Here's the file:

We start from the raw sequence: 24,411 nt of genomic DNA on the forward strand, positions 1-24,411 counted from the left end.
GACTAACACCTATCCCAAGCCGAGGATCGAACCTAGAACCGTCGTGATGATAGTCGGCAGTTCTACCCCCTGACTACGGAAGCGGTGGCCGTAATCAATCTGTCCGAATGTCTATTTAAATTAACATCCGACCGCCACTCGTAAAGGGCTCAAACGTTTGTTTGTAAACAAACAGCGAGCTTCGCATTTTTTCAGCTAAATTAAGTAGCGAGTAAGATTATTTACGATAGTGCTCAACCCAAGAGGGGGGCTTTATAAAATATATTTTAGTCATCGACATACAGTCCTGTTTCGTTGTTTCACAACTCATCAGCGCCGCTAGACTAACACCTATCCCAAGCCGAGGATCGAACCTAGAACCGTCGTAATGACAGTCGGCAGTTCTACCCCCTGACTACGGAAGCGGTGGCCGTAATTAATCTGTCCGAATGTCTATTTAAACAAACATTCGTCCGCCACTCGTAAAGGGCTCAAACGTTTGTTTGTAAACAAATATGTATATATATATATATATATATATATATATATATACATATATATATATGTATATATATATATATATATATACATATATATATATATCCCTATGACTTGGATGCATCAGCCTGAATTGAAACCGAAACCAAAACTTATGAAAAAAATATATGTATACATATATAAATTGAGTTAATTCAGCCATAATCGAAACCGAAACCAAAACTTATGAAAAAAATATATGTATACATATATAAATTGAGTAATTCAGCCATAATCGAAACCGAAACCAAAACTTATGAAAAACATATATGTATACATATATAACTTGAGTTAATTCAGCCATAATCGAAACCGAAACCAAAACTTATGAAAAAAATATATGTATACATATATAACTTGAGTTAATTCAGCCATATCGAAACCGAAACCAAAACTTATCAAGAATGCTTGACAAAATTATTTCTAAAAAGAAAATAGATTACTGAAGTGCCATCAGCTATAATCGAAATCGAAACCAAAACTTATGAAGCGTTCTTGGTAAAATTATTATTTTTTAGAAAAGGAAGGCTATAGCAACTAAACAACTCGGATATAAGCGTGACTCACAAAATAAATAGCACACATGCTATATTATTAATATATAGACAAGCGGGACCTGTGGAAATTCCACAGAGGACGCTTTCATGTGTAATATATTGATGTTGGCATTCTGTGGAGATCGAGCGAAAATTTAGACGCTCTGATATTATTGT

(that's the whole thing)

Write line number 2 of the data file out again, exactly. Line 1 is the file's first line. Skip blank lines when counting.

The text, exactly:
GACTAACACCTATCCCAAGCCGAGGATCGAACCTAGAACCGTCGTGATGATAGTCGGCAGTTCTACCCCCTGACTACGGAAGCGGTGGCCGTAATCAATCTGTCCGAATGTCTATTTAAATTAACATCCGACCGCCACTCGTAAAGGGCTCAAACGTTTGTTTGTAAACAAACAGCGAGCTTCGCATTTTTTCAGCTAAATTAAGTAGCGAGTAAGATTATTTACGATAGTGCTCAACCCAAGAGGGGGGCTTTATAAAATATATTTTAGTCATCGACATACAGTCCTGTTTCGTTGTTTCACAACTCATCAGCGCCGCTAGACTAACACCTATCCCAAGCCGAGGATCGAACCTAGAACCGTCGTAATGACAGTCGGCAGTTCTACCCCCTGACTACGGAAGCGGTGGCCGTAATTAATCTGTCCGAATGTCTATTTAAACAAACATTCGTCCGCCACTCGTAAAGGGCTCAAACGTTTGTTTGTAAACAAATATGTATATATATATATATATATATATATATATATATACATATATATATATGTATATATATATATATATATATACATATATATATATATCCCTATGACTTGGATGCATCAGCCTGAATTGAAACCGAAACCAAAACTTATGAAAAAAATATATGTATACATATATAAATTGAGTTAATTCAGCCATAATCGAAACCGAAACCAAAACTTATGAAAAAAATATATGTATACATATATAAATTGAGTAATTCAGCCATAATCGAAACCGAAACCAAAACTTATGAAAAACATATATGTATACATATATAACTTGAGTTAATTCAGCCATAATCGAAACCGAAACCAAAACTTATGAAAAAAATATATGTATACATATATAACTTGAGTTAATTCAGCCATATCGAAACCGAAACCAAAACTTATCAAGAATGCTTGACAAAATTATTTCTAAAAAGAAAATAGATTACTGAAGTGCCATCAGCTATAATCGAAATCGAAACCAAAACTTATGAAGCGTTCTTGGTAAAATTATTATTTTTTAGAAAAGGAAGGCTATAGCAACTAAACAACTCGGATATAAGCGTGACTCACAAAATAAATAGCACACATGCTATATTATTAATATATAGACAAGCGGGACCTGTGGAAATTCCACAGAGGACGCTTTCATGTGTAATATATTGATGTTGGCATTCTGTGGAGATCGAGCGAAAATTTAGACGCTCTGATATTATTGT